Space precludes going into great detail concerning the principles of Q methodology, but it is useful to touch base with at least some of the more fundamental. As will be seen throughout, the concepts and principles which Stephenson advanced were influenced by his training in both physics and psychology, as Logan (1991) has made clear.
First and foremost is the
axiom of subjectivity and its centrality in human affairs. Subjectivity
is everywhere, from the loftiest philosophizing and diplomatic negotiating
to the street talk of the juvenile gang and the self-talk of the daydreamer,
and it is the purpose of Q technique to enable the person to represent
his or her vantagepoint for purposes of holding it constant for inspection
and comparison. Communicability of this kind is typically shared, i.e.,
a matter of consciring (Stephenson, 1980), and is consequently about
fairly ordinary things--about soccer, yesterday's debate in Parliament,
the scandal surrounding President Clinton's fund-raising activities, the
opening of a new play, and anything else under the sun. What is considered
"ordinary" will, of course, depend on context, so that even the above study
about Q methodology was about a fairly ordinary topic among those entering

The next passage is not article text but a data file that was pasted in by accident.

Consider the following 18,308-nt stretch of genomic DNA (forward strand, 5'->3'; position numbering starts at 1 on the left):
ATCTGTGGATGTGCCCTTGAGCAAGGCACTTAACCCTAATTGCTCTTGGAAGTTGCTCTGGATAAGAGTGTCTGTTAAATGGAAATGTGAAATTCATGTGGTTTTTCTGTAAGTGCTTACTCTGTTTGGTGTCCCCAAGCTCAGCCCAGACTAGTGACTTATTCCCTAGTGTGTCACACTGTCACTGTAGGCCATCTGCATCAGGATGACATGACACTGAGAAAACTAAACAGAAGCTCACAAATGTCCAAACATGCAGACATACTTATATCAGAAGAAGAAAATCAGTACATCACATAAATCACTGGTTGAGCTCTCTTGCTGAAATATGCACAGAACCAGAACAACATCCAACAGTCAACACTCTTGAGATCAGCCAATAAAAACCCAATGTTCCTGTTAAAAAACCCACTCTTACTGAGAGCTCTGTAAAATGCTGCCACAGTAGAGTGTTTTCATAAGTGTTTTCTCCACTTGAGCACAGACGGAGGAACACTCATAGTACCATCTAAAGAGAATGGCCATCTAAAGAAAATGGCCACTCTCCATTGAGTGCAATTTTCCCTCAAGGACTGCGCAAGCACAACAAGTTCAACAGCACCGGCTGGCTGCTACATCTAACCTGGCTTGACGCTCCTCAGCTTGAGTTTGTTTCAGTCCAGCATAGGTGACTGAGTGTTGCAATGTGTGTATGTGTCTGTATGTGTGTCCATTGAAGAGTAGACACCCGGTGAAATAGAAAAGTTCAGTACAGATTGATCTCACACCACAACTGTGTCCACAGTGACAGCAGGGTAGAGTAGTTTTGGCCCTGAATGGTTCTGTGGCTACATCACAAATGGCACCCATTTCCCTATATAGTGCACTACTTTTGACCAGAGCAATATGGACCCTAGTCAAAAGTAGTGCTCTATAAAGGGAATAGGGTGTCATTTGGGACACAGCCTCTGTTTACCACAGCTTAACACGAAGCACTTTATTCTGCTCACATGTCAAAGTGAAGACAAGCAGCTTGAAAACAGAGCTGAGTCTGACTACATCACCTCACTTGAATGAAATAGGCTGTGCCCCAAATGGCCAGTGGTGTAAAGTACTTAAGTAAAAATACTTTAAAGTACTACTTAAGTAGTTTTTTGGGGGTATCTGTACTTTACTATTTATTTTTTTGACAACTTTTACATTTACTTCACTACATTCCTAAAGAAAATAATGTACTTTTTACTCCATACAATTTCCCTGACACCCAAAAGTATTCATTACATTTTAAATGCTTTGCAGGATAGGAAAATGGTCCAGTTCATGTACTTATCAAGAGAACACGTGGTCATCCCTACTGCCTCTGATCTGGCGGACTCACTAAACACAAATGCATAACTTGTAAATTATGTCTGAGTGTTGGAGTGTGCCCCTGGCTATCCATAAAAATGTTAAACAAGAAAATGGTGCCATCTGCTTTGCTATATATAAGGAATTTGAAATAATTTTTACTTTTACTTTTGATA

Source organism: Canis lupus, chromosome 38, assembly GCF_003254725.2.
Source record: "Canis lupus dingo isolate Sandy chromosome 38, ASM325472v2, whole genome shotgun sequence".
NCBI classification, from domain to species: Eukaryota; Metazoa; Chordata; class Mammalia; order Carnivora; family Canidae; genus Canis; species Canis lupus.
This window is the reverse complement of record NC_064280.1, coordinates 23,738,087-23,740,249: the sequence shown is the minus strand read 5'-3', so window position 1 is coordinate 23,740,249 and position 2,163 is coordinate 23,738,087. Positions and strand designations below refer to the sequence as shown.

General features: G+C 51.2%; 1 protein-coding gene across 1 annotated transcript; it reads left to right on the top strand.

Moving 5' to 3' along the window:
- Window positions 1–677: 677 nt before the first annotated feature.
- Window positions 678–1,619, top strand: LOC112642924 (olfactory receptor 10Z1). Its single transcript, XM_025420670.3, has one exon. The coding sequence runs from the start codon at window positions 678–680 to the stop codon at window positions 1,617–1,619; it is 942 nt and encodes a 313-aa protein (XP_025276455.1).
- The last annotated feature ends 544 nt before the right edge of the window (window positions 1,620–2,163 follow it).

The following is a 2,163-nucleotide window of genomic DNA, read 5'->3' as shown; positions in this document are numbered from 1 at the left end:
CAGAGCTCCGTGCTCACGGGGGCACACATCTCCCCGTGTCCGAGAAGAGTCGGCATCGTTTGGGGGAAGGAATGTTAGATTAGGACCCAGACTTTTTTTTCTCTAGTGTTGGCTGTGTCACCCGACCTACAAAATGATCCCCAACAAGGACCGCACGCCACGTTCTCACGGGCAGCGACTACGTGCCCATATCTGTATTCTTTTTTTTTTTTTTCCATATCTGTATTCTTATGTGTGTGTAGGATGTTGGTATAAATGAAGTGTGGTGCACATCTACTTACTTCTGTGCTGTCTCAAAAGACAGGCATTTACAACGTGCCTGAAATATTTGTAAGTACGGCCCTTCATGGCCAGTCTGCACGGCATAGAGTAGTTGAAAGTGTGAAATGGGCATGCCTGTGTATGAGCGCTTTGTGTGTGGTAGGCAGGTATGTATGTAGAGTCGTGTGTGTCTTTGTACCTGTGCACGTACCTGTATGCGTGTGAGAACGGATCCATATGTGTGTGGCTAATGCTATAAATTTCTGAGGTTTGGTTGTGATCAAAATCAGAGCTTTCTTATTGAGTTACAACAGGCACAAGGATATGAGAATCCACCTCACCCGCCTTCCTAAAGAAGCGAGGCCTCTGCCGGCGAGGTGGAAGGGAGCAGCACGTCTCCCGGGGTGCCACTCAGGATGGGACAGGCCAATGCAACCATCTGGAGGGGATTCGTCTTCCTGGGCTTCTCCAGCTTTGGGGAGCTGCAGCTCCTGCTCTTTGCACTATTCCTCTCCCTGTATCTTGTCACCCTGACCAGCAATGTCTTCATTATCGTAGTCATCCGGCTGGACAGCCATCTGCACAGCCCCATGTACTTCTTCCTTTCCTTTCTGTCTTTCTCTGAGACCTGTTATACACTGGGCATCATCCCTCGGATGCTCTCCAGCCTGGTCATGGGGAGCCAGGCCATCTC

into that discussion: Each participant generally understood what the others
were talking about.
R methodology, on the other hand, has almost wholly to do with assessments of one kind or another (of intelligence, mathematical ability, social anxiety, and such), and these assessments are typically of traits about which the participant is at best only dimly aware--i.e., the measurements are not about the kinds of ordinary things that enter into shared communicability; rather, they represent specialized knowledge and stand outside life as it is lived moment to moment. Two individuals may be assessed for their intelligence, for instance, yet be none the wiser about what the assessment was for; afterwards, however, they may enter into all manner of discussion about their experiences--e.g., "I didn't like the math part, but then I never was good at numbers," or "I kind of liked putting those blocks together," or "What did you think about those pictures? I know we were supposed to say something about them, but my mind just went blank," and on and on. Q models this communicative situation and provides measures for it, just as R provides measures for intelligence and other traits, and neither is convertible into the other through transposition or any other matrix manipulation.